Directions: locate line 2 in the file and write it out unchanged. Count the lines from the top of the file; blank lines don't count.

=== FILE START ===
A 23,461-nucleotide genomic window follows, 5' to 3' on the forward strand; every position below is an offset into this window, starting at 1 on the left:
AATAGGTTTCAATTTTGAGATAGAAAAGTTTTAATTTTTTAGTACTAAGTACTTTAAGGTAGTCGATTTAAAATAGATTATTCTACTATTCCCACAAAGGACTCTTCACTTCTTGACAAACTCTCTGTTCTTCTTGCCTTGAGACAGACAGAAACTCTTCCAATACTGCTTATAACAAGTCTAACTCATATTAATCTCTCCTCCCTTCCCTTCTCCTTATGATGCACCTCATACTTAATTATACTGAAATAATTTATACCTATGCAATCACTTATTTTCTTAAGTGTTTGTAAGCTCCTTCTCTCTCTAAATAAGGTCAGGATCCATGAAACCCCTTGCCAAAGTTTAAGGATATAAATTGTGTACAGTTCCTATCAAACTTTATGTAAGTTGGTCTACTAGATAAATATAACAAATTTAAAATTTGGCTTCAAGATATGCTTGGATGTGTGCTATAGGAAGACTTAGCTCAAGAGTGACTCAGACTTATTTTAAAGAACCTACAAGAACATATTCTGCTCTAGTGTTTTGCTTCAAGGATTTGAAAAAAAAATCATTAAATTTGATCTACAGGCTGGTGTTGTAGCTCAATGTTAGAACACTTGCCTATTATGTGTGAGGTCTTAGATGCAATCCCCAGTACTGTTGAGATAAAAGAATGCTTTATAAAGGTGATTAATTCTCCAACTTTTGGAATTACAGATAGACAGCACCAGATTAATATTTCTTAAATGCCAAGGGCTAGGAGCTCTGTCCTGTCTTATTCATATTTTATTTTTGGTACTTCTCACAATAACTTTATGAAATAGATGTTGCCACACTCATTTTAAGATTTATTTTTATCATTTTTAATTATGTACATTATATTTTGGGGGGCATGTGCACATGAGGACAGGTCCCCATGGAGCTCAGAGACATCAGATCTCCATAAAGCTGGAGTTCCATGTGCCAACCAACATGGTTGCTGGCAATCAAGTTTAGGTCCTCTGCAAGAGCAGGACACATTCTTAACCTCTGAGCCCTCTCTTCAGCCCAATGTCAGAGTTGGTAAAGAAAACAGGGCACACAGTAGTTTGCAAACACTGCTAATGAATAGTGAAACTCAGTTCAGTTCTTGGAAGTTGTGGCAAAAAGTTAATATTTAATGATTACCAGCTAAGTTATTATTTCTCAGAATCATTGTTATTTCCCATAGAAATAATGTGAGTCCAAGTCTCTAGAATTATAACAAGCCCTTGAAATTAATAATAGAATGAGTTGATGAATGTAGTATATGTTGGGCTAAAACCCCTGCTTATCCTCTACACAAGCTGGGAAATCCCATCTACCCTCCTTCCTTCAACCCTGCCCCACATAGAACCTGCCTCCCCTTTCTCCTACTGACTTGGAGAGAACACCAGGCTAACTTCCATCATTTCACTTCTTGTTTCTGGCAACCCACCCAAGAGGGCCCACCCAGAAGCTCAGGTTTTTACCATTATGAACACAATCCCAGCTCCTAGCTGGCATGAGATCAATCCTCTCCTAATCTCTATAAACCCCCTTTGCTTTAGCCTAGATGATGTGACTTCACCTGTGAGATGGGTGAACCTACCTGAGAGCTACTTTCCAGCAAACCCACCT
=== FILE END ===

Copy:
AATAGGTTTCAATTTTGAGATAGAAAAGTTTTAATTTTTTAGTACTAAGTACTTTAAGGTAGTCGATTTAAAATAGATTATTCTACTATTCCCACAAAGGACTCTTCACTTCTTGACAAACTCTCTGTTCTTCTTGCCTTGAGACAGACAGAAACTCTTCCAATACTGCTTATAACAAGTCTAACTCATATTAATCTCTCCTCCCTTCCCTTCTCCTTATGATGCACCTCATACTTAATTATACTGAAATAATTTATACCTATGCAATCACTTATTTTCTTAAGTGTTTGTAAGCTCCTTCTCTCTCTAAATAAGGTCAGGATCCATGAAACCCCTTGCCAAAGTTTAAGGATATAAATTGTGTACAGTTCCTATCAAACTTTATGTAAGTTGGTCTACTAGATAAATATAACAAATTTAAAATTTGGCTTCAAGATATGCTTGGATGTGTGCTATAGGAAGACTTAGCTCAAGAGTGACTCAGACTTATTTTAAAGAACCTACAAGAACATATTCTGCTCTAGTGTTTTGCTTCAAGGATTTGAAAAAAAAATCATTAAATTTGATCTACAGGCTGGTGTTGTAGCTCAATGTTAGAACACTTGCCTATTATGTGTGAGGTCTTAGATGCAATCCCCAGTACTGTTGAGATAAAAGAATGCTTTATAAAGGTGATTAATTCTCCAACTTTTGGAATTACAGATAGACAGCACCAGATTAATATTTCTTAAATGCCAAGGGCTAGGAGCTCTGTCCTGTCTTATTCATATTTTATTTTTGGTACTTCTCACAATAACTTTATGAAATAGATGTTGCCACACTCATTTTAAGATTTATTTTTATCATTTTTAATTATGTACATTATATTTTGGGGGGCATGTGCACATGAGGACAGGTCCCCATGGAGCTCAGAGACATCAGATCTCCATAAAGCTGGAGTTCCATGTGCCAACCAACATGGTTGCTGGCAATCAAGTTTAGGTCCTCTGCAAGAGCAGGACACATTCTTAACCTCTGAGCCCTCTCTTCAGCCCAATGTCAGAGTTGGTAAAGAAAACAGGGCACACAGTAGTTTGCAAACACTGCTAATGAATAGTGAAACTCAGTTCAGTTCTTGGAAGTTGTGGCAAAAAGTTAATATTTAATGATTACCAGCTAAGTTATTATTTCTCAGAATCATTGTTATTTCCCATAGAAATAATGTGAGTCCAAGTCTCTAGAATTATAACAAGCCCTTGAAATTAATAATAGAATGAGTTGATGAATGTAGTATATGTTGGGCTAAAACCCCTGCTTATCCTCTACACAAGCTGGGAAATCCCATCTACCCTCCTTCCTTCAACCCTGCCCCACATAGAACCTGCCTCCCCTTTCTCCTACTGACTTGGAGAGAACACCAGGCTAACTTCCATCATTTCACTTCTTGTTTCTGGCAACCCACCCAAGAGGGCCCACCCAGAAGCTCAGGTTTTTACCATTATGAACACAATCCCAGCTCCTAGCTGGCATGAGATCAATCCTCTCCTAATCTCTATAAACCCCCTTTGCTTTAGCCTAGATGATGTGACTTCACCTGTGAGATGGGTGAACCTACCTGAGAGCTACTTTCCAGCAAACCCACCT